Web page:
WASHINGTON (Reuters) - Fewer people were killed or wounded by landmines over the past year than at any time since record-keeping began in 1999, and production of the weapons has almost stopped, the International Campaign to Ban Landmines said in a new report on Wednesday.
The drop in casualties caused by landmines, victim-activated explosive devices and unexploded weapons left behind after war came despite the spread of conflicts in the Middle East, Africa and Eastern Europe over the past year.
The Nobel-prize-winning group said in its annual Landmines Monitor that 3,308 people were killed or wounded by mines and other explosive war debris over the past year, nearly a quarter less than the 4,325 in the previous year.
The casualty rate of nine people per day is down from 25 per day in 1999, when the international Mine Ban Treaty went into effect.
“While far too many people are still losing their lives and limbs to landmines, new casualties are at their lowest level ever recorded, possibly the best measure of how successful the Mine Ban Treaty has been,” said Megan Burke, an editor at the Landmine Monitor, the campaign’s research arm.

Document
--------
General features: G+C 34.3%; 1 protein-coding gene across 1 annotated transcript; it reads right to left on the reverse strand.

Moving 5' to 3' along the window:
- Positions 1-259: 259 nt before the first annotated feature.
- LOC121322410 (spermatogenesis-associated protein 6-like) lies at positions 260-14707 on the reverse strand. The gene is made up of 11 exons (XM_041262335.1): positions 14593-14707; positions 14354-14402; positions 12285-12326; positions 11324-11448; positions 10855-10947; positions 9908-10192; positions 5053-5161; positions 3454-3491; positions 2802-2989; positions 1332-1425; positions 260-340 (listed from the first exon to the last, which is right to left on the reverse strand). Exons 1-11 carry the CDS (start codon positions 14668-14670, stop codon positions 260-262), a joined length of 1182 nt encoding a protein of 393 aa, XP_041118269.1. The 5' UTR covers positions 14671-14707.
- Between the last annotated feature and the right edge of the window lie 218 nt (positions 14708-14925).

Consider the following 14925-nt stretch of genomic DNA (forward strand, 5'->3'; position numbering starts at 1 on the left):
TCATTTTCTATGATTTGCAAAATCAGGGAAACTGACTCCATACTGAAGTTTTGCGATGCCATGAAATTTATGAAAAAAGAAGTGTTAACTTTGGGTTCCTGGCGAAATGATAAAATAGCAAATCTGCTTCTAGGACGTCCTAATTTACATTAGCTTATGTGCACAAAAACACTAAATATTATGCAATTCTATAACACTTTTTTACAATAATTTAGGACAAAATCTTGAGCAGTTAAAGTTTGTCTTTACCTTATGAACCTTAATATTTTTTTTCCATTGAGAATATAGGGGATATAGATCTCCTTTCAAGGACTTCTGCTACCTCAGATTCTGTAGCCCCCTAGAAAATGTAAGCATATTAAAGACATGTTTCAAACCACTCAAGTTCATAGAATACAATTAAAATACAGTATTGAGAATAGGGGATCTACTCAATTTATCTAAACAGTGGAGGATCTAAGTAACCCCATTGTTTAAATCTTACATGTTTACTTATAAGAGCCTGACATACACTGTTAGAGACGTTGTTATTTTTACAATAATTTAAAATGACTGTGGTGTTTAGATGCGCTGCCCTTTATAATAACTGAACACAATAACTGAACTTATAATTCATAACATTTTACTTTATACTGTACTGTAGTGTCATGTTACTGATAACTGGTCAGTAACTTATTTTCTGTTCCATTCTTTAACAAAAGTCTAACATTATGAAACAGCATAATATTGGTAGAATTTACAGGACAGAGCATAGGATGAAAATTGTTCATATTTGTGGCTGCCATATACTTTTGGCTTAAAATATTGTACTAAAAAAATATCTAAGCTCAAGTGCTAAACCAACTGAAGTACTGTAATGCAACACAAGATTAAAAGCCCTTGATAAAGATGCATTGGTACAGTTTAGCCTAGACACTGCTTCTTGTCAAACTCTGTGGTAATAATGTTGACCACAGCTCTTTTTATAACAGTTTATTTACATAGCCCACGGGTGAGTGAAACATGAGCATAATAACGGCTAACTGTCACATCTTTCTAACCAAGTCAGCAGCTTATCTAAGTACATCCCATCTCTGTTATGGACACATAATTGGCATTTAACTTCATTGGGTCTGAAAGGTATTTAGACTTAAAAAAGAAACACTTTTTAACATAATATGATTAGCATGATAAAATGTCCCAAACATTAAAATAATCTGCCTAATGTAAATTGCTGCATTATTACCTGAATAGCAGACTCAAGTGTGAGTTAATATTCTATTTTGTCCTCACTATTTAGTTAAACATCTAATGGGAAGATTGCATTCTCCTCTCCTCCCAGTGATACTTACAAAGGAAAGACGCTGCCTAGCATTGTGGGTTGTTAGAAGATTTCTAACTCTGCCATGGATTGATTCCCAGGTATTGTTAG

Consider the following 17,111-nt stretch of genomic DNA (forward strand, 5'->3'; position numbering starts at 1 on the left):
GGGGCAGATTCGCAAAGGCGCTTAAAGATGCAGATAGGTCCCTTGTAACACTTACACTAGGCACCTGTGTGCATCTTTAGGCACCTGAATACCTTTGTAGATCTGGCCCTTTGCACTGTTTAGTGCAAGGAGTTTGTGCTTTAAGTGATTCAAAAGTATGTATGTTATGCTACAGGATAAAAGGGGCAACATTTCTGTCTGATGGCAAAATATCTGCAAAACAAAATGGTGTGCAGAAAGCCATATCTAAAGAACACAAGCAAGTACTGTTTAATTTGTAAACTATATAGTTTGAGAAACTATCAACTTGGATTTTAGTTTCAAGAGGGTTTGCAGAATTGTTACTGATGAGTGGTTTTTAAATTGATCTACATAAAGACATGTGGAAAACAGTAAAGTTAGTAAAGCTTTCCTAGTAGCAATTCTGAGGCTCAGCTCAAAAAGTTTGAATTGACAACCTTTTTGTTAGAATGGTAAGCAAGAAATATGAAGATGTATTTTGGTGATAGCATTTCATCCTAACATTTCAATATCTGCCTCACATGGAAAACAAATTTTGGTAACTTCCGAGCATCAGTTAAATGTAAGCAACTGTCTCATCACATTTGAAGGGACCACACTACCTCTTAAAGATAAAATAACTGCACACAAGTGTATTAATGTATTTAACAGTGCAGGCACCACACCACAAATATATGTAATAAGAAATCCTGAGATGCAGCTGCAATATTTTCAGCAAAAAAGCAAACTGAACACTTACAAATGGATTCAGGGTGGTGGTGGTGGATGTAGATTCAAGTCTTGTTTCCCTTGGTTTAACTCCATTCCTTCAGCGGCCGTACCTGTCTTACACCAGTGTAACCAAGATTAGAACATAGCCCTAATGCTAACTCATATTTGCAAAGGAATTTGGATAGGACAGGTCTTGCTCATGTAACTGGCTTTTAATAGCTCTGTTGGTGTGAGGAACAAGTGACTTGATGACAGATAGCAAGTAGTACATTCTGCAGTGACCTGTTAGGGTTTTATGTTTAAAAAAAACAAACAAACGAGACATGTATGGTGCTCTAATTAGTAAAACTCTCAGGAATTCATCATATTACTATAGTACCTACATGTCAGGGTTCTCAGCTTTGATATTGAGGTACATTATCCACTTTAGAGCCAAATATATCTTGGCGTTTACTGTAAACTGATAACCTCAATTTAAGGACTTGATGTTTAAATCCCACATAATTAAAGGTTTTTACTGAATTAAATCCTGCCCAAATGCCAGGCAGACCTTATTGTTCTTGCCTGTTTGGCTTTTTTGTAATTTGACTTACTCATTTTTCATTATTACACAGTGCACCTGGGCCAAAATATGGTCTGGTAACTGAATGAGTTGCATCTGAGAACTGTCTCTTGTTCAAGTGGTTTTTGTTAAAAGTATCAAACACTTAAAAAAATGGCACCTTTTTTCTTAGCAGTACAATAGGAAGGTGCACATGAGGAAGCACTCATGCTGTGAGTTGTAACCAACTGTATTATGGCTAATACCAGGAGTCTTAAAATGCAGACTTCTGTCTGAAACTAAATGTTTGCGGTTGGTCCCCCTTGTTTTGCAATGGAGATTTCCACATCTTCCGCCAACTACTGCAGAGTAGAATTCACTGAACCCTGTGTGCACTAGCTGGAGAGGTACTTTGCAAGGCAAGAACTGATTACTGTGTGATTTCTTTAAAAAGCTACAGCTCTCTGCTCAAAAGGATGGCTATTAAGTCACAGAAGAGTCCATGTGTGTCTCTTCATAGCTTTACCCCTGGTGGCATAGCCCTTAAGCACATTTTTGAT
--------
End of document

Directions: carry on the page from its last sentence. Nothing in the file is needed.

The report said the new use of anti-personnel landmines by government troops had been confirmed in Syria and Myanmar between September 2013 and October 2014 as well as military forces in the breakaway region of Nagorno-Karabakh.
The conflict between Ukrainian government forces and Russian-backed separatists has provoked allegations of landmine use and the presence of landmine stocks have been documented, but the report said the group had not been able to determine whether mines had been used in the conflict or by whom.
Militant groups used anti-personnel mines or similar improvised explosive devices in Afghanistan, Colombia, Libya, Myanmar, Pakistan, Syria and Yemen, the report said.
Casualties due to landmines and other explosive war remains more than tripled in Syria over the past year compared to the previous year, it said.
Syria and Myanmar are not parties to the Mine Ban Treaty, which has been accepted by 162 countries. The United States, Russia, China and India also have not agreed to the treaty.
Washington announced this year it would ban landmine use everywhere except the Korean Peninsula, a move it said signaled its intent to eventually accede to the treaty.
Reporting by David Alexander; Editing by Leslie Adler